A frame is one rendered image in an animated sequence. A common measurement of animation smoothness or speed is frames per second (FPS). A buffer is a block of memory used as temporary storage while moving and processing data. GPUs use many buffers internally, but a well known one is the framebuffer, which buffers each frame as it’s rendered. It simply stores pixel data, like an image, but holds the partial state and intermediate values during the rendering process. For example blending may continually update certain pixels as more geometry is rendered.
A deep framebuffer, with ties to G-buffers in deferred shading12, is typically implied by just “framebuffer” and stores many attributes per pixel. For example depth as well as RGBA colour. This may also be considered a collection of image buffers, one per attribute, which are grouped to form the deep framebuffer. Note that this is different to a deep image, such as a deep G-buffer3.
When creating an OpenGL context, the application typically requests a “default” framebuffer, with RGBA colour and depth for example. This holds the final image that ends up shown on the screen.
The framebuffer is continually updated as geometry is rendered. If shown directly, the updates would appear as flickering. Geometry that should be occluded may briefly be visible during the render. To avoid this, rendering is performed off-screen to a hidden back framebuffer. When a frame is ready, the back framebuffer is swapped with the front framebuffer to show only the final results all at once. This is called double buffering.
The back framebuffer allows off-screen rendering in one sense, but often two or more images need to be rendered and then combined to form the final result; or one is a pre-requisite for another, such as a dynamic texture. There are other fixed framebuffers that allow this, but most are deprecated and superseded by framebuffer objects.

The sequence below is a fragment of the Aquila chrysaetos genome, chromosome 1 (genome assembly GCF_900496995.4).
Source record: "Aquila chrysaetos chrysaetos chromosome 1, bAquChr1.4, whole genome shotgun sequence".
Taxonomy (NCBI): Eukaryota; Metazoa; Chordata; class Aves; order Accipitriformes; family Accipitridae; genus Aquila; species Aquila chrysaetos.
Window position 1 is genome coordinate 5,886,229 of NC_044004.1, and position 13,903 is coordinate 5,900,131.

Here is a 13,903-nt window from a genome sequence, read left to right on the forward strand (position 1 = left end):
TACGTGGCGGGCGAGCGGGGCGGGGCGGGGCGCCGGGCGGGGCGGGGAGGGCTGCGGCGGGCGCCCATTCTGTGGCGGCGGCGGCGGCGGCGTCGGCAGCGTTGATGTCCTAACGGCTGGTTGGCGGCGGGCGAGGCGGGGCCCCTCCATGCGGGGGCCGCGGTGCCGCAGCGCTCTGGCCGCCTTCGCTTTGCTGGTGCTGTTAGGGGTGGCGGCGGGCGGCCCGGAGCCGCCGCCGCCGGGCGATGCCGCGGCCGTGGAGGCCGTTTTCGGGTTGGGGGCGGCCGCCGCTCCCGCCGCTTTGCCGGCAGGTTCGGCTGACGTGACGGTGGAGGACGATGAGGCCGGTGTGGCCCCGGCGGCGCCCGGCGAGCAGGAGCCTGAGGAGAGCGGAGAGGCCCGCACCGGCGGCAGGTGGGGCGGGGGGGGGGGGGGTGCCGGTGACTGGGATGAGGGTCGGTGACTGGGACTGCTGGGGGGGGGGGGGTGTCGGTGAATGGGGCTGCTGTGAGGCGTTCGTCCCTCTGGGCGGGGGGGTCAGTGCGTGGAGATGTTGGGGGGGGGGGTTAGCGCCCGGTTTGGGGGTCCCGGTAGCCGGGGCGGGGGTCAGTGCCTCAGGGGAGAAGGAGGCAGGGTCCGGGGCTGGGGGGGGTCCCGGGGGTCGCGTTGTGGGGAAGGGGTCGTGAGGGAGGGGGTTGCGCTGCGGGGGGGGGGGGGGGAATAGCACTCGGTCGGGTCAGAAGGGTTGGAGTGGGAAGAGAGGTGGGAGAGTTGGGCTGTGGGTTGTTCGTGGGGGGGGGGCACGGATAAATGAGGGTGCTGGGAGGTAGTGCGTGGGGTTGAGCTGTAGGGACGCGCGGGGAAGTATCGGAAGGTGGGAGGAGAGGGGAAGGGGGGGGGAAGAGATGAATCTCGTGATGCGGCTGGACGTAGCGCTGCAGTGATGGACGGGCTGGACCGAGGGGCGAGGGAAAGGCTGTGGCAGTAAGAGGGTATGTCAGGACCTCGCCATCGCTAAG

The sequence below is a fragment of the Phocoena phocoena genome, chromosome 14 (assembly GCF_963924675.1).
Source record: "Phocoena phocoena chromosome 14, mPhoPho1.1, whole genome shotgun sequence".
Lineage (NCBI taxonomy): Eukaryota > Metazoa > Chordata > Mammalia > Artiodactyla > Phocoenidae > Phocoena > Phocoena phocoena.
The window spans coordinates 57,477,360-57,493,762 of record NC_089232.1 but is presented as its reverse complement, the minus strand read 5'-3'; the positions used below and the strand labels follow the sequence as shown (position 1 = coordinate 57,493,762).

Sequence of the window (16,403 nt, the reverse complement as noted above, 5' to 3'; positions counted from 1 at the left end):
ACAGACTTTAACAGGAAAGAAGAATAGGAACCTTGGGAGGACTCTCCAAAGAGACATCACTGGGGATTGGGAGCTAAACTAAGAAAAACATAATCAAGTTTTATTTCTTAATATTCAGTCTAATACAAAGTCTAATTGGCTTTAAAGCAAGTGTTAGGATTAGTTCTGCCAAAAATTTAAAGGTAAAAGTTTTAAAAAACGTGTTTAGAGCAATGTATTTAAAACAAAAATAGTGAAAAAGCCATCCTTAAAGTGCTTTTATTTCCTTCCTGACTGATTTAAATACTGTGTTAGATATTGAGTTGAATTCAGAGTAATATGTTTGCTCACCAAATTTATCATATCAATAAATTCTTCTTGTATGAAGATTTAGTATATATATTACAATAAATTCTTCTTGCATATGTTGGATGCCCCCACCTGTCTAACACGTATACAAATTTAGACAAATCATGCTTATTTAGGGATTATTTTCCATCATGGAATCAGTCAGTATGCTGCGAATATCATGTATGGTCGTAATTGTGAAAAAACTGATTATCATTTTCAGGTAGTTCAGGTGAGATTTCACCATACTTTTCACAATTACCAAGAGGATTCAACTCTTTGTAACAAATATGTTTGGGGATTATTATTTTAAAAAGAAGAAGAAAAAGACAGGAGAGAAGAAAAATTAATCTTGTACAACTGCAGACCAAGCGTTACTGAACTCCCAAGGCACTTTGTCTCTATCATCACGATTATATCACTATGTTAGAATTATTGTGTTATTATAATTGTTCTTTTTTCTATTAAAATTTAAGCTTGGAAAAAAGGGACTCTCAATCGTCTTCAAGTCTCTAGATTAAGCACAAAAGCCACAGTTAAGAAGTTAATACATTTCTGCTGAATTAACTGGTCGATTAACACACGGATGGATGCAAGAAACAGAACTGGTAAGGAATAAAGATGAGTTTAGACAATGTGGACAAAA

Framebuffer objects (FBOs) allow off-screen rendering, render-to-texture and creating many different configurations of deep framebuffers. A primary example is rendering a shadow map. The scene is first rendered to a depth texture from the point of view of a light (1024×1024 for example). During the main 1920×1080 rendering recording RGB colour, the depth texture can be used to determine which fragments are in shadow. Different resolutions and pixel attributes are used to emphasize different FBO configurations, discussed next.
An FBO doesn’t actually store any image data by itself. It serves as a hub for connecting attachments, the actual buffer memory. Attachments can store colour, depth and stencil results from rendering. Although called colour by OpenGL, you can really store whatever data you want. The attachments themselves can be textures, render buffers, pixel buffers, buffer objects via texture buffers etc. They can also be 1D, 2D, 3D, array textures, cube maps, levels of the above and mipmaps.
Example usage is as follows:
int fbohandle; // allocate an empty framebuffer and get a handle to it glGenFramebuffers(1, &fbohandle); // from now on, I'm modifying the FBO fbohandle glBindFramebuffer(GL_FRAMEBUFFER, fbohandle); // attach a texture to store colour when rendering int texture = createTexture(...); glFramebufferTexture2D( GL_FRAMEBUFFER, //target. i.e. fbohandle from glBindFramebuffer GL_COLOR_ATTACHMENT0, //attachment GL_TEXTURE_2D, //texture target texture, //texture ID 0 //mipmap level ); // zero the uninitialized texture glClear(GL_COLOR_BUFFER_BIT); // adjust the viewport to match the texture size glViewport(...); // render to the texture drawScene(); // go back to rendering to the default framebuffer glBindFramebuffer(GL_FRAMEBUFFER, 0); glViewport(...);
A handy function is
glBlitFramebuffer, which is a very fast way to copy between framebuffers and convenient to view the results of off-screen renders, such as the above, without setting up further rendering passes.
glBindFramebuffer(GL_READ_FRAMEBUFFER, fbohandle); glBindFramebuffer(GL_DRAW_FRAMEBUFFER, 0); glBlitFramebuffer(x0, y0, w0, h0, x1, y1, w1, h1, GL_COLOR_BUFFER_BIT, GL_NEAREST); glBindFramebuffer(GL_READ_FRAMEBUFFER, 0); glBindFramebuffer(GL_DRAW_FRAMEBUFFER, 0);
M. Deering, S. Winner, B. Schediwy, C. Duffy, and N. Hunt, “The triangle processor and normal vector shader: A vlsi system for high performance graphics,” SIGGRAPH Comput. Graph., vol. 22, no. 4, pp. 21–30, 1988. ↩
T. Saito and T. Takahashi, “Comprehensible rendering of 3-d shapes,” SIGGRAPH Comput. Graph., vol. 24, no. 4, pp. 197–206, 1990. ↩
M. Mara, M. McGuire, D. Nowrouzezahrai, and D. Luebke, “Fast global illumination approximations on deep g-buffers,” NVIDIA Corporation, Tech. Rep. NVR-2014-001, 2014, p. 16. ↩